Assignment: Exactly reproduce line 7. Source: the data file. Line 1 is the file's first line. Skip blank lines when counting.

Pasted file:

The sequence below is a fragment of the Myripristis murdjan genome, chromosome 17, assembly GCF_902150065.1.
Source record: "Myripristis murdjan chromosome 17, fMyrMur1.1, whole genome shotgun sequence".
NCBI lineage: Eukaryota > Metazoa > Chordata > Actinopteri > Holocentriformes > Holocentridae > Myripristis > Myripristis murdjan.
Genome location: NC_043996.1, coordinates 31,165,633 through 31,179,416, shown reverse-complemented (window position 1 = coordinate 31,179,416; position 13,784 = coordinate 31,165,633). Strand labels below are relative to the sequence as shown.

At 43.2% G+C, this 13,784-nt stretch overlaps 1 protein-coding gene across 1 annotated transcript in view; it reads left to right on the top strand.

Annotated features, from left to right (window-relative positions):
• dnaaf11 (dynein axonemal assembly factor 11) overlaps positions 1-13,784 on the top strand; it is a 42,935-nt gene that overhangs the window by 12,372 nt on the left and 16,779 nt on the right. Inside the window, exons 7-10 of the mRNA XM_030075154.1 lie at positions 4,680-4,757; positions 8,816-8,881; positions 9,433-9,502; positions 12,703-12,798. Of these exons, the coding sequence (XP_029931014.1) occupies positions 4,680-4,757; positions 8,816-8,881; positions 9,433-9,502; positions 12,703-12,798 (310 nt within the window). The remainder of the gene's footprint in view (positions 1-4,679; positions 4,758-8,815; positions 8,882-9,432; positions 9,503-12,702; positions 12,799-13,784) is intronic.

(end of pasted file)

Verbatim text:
• dnaaf11 (dynein axonemal assembly factor 11) overlaps positions 1-13,784 on the top strand; it is a 42,935-nt gene that overhangs the window by 12,372 nt on the left and 16,779 nt on the right. Inside the window, exons 7-10 of the mRNA XM_030075154.1 lie at positions 4,680-4,757; positions 8,816-8,881; positions 9,433-9,502; positions 12,703-12,798. Of these exons, the coding sequence (XP_029931014.1) occupies positions 4,680-4,757; positions 8,816-8,881; positions 9,433-9,502; positions 12,703-12,798 (310 nt within the window). The remainder of the gene's footprint in view (positions 1-4,679; positions 4,758-8,815; positions 8,882-9,432; positions 9,503-12,702; positions 12,799-13,784) is intronic.